10 Myths About Inpatient Rehabilitation

Image: shutter_o/Shutterstock.com

Inpatient rehabilitation facilities (IRFs) provide comprehensive and intensive inpatient rehabilitation and ongoing medical management to individuals with functional impairments following disabling illnesses and injuries. Although many physicians refer their patients to IRFs, many misconceptions about these rehab programs persist.

Here are the 10 most-frequent myths and misconceptions I’ve encountered across the medical field:

Myth #1: Patients can stay on the rehabilitation unit for many months.

While this may have been the case many years ago, the average length of stay these days is around two weeks. Keep in mind that this average includes patients with massive strokes, severe traumatic brain injuries, and new spinal cord injuries, who generally have longer lengths of stay. As such, a patient that is less complicated from a rehabilitation standpoint, such as someone with general debility after pneumonia or who is recovering from a fracture, may have a significantly shorter length of stay.

Myth #2: Patients will be 100% back to normal by the time they leave rehab.

While some patients do regain their functional independence by the time they are discharged from rehab, many do not and cannot. The rehab team will work with each patient to come up with appropriate, individualized goals, based in part on diagnosis, types and severity of functional impairments, and progress early on in the rehabilitation process. A patient, for example, with a new spinal cord injury resulting in complete paraplegia will not achieve his prior level of function during his time in inpatient rehab. Rather, such a patient will need to learn to perform his bladder and bowel care, transfers, and wheelchair mobility so that he can safely care for himself in his home environment.

Myth #3: Rehab facilities don’t accept admissions on weekends and holidays.

There may remain some facilities that do not, but many do admit on weekends and holidays. It may not be possible, however, to get insurance authorization for a rehabilitation admission after 5 p.m. on a Friday. In such cases, there is little the rehabilitation team can do. If you anticipate your patient may be ready for rehab admission during a weekend or holiday, it is best to place the referral in advance.

Myth #4: It’s always cheaper to send someone to rehab than to keep them on a medical/surgical unit.

Providing patients with three hours of 1-on-1 therapy daily is quite expensive. As such, inpatient rehabilitation is cost-effective only if the patient needs the rehabilitation and is anticipated to make functional gains, or at least have family learn their care so that they can provide it at home. It is not a cheap place to house patients who simply lack disposition.

Myth #5: Medicare patients must have a 3-day hospitalization before transferring to an inpatient rehabilitation facility.

While a patient must have a qualifying hospitalization of three or more days before they may be covered for care in a skilled nursing facility, this rule does not apply to patients going to an IRF. Patients can be admitted any time once they are medically appropriate and able to participate in, and benefit from, their therapy programs. IRFs can even admit patients directly from home if warranted.

Myth #6: IRFs are good places to send your patients with drug and alcohol problems to sober up.

Nope. Wrong type of rehab. That is, unless they sustained some disabling injury or illness while intoxicated that may necessitate intensive physical, occupational, and/or speech therapy.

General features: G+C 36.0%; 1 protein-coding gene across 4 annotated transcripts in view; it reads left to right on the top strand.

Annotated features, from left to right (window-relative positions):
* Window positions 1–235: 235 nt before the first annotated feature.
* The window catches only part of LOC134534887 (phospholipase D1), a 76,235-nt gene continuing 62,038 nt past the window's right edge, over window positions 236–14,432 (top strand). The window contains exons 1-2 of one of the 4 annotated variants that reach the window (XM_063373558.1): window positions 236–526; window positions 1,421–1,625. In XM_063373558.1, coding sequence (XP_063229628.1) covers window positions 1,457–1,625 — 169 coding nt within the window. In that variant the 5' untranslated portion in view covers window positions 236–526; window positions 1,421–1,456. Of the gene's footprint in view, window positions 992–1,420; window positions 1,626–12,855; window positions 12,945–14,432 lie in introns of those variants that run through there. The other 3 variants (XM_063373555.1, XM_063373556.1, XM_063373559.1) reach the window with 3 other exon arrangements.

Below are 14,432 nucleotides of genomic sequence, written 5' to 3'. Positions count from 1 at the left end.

Myth #7: If it’s unclear if a patient can tolerate/benefit from an IRF, it’s okay to admit them on a trial basis.

Medicare used to allow for a rehab admission of up to 10 days to assess whether a patient was appropriate for this level of care. This provision no longer exists. Now, IRFs can only admit Medicare patients they expect to meet all criteria and benefit from the care they provide.

Myth #8: The right time to admit the patient for rehab is always when the hospital team is ready to discharge them.

Most rehab facilities go to great lengths to admit patients expeditiously. There are, however, circumstances where their ability or willingness to admit may not align with the plans of the discharging service. Often, this is because the patient has not yet demonstrated the ability to tolerate and/or benefit from the intensive therapies provided. This could be due to uncontrolled pain or severe orthostatic hypotension with attempts to mobilize. On some occasions, it is because the patient requires a medical intervention that the rehab facility is unable to provide — for example, IV pushes of anti-hypertensive medications.

Myth #9: Rehab is a great place to complete medical work-ups that didn’t get done on the med/surg floor.

In general, necessary medical work-ups should be done before transferring to rehab, unless they can wait and be done as an outpatient. Tests and procedures can greatly interfere with a patient’s therapy schedule. In some cases, they will require prior authorization to be performed while on rehab. Other times, they may not be reimbursed at all.

That being said, when a patient’s condition changes and warrants evaluation while in rehab, the rehabilitation team will work-up as necessary.

Myth #10: Rehab is a depressing place.

Quite the contrary. Rehab is where patients go once their conditions improve to try to regain their independence. While it is not uncommon to see tears and signs of frustration on rehab, there is little in medicine so uplifting and inspiring as seeing someone who has overcome great hurdles achieve their goals!

Lauren T. Shapiro, MD, MPH is an Assistant Professor of Clinical Physical Medicine and Rehabilitation at the University of Miami. She is board-certified in PM&R and Brain Injury Medicine. She is also a 2017–2018 Doximity Fellow.

More from Op-Med